2015 GSA Annual Meeting in Baltimore, Maryland, USA (1-4 November 2015)

Paper No. 42-3
Presentation Time: 9:00 AM-5:30 PM


PIERREHUMBERT, Nadia D., Department of the Geophysical Sciences, University of Chicago, 5734 S. Ellis Ave, Chicago, IL 60637, ndpierreh@uchicago.edu

Ecological communities differ in terms of both species and guild composition. The fossil record provides opportunities to study these differences but also presents challenges due to the incomplete preservation of taxa and information.

First, paleocommunities represent only part of the original community. Are differences in paleocommunity composition representative of differences in whole faunas? I compare Jaccard distances between whole living communities against distances between the preservable portions of those communities using data from the California Shelf. These distances are positively correlated, and the preservable subset is as representative of the original community as a random subset of equal size. Thus, differences between paleocommunities reflect the behavior of both preserved and missing soft-bodied taxa.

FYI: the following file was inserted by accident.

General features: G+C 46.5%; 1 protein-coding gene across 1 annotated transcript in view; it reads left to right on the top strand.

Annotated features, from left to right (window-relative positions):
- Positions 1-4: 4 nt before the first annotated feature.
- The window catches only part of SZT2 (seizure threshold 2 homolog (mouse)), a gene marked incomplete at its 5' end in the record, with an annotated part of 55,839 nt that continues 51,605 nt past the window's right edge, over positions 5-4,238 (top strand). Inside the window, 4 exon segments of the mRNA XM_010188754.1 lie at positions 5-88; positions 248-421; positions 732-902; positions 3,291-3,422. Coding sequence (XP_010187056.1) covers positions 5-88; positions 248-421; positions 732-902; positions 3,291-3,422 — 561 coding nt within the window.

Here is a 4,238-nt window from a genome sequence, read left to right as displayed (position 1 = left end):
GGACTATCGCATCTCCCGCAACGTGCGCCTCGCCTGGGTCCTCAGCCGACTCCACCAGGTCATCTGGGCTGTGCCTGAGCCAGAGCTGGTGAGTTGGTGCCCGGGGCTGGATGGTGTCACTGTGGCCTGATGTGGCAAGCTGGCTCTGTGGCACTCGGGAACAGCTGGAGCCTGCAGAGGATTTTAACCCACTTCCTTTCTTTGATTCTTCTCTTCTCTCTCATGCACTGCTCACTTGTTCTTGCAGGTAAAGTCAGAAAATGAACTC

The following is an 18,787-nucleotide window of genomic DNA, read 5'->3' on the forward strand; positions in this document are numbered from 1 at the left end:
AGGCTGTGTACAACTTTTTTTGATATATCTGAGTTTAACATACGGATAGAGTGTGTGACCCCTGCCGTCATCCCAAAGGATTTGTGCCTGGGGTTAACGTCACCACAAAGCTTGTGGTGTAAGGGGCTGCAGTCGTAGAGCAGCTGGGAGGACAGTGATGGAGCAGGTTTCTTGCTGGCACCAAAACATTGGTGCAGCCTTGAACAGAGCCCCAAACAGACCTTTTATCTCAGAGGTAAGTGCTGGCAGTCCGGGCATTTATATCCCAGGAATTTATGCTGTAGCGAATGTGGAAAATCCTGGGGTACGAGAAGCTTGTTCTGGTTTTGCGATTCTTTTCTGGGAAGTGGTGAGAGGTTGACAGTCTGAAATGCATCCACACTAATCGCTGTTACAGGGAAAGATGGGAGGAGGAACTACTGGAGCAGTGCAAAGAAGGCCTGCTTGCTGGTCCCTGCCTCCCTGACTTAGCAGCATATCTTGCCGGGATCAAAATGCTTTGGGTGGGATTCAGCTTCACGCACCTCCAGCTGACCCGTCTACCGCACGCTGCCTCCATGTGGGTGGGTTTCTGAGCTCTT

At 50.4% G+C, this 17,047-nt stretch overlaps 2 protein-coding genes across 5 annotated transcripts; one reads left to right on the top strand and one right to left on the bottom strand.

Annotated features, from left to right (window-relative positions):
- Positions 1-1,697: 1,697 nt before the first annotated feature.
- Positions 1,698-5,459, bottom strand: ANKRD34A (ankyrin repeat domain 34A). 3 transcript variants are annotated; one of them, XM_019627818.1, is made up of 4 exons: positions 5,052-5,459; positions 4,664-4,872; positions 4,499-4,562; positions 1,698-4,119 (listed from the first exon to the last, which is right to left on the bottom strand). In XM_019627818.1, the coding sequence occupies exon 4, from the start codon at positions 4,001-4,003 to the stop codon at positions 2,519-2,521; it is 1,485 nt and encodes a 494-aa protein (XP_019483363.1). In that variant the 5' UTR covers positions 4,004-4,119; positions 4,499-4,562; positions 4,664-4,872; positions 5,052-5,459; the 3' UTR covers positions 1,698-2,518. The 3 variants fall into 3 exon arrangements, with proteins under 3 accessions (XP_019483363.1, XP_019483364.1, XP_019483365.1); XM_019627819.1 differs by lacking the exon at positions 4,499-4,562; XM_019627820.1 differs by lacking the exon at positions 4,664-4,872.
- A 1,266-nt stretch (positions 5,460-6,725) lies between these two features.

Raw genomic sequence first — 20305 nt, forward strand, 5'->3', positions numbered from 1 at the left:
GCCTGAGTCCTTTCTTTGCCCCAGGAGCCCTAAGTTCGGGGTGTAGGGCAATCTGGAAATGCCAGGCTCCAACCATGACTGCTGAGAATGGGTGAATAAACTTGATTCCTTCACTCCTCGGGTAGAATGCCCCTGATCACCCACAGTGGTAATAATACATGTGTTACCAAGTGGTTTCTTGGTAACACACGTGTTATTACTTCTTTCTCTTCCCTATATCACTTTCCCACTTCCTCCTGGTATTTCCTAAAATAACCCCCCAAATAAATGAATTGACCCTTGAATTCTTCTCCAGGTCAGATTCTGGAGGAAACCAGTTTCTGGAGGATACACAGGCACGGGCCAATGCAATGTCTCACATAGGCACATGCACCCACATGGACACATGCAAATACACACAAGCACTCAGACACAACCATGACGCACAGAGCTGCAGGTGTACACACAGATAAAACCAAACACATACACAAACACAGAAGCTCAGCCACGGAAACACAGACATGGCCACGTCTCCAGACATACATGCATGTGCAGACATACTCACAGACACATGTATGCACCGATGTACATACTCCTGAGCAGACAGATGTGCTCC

Second, since fossil species are morphospecies and may suffer from lumping or splitting, some mismatch between the biological species composition of the original community and the morphospecies composition of the paleocommunity is likely. Does this bias studies of ecology in the fossil record? I simulate lumping and splitting in Carboniferous and Permian data from the Paleobiology Database and compare the original and simulated taxonomic distances between communities to the ecological distances between the guild compositions of those communities. Simulated splitting increases or decreases taxonomic distance, with greater effects at low ecological distance and a mean effect of 0. Lumping only decreases taxonomic distance, with larger effects at low ecological distance and a small mean effect. Taxonomic practice can bias measurements of community dissimilarity, especially when communities have similar guild structures, but the mean bias is weak overall.

This work will set bounds on the bias present in future work on ecological and taxonomic turnover in space and time in the Pennsylvanian and Permian of the Midcontinent, USA.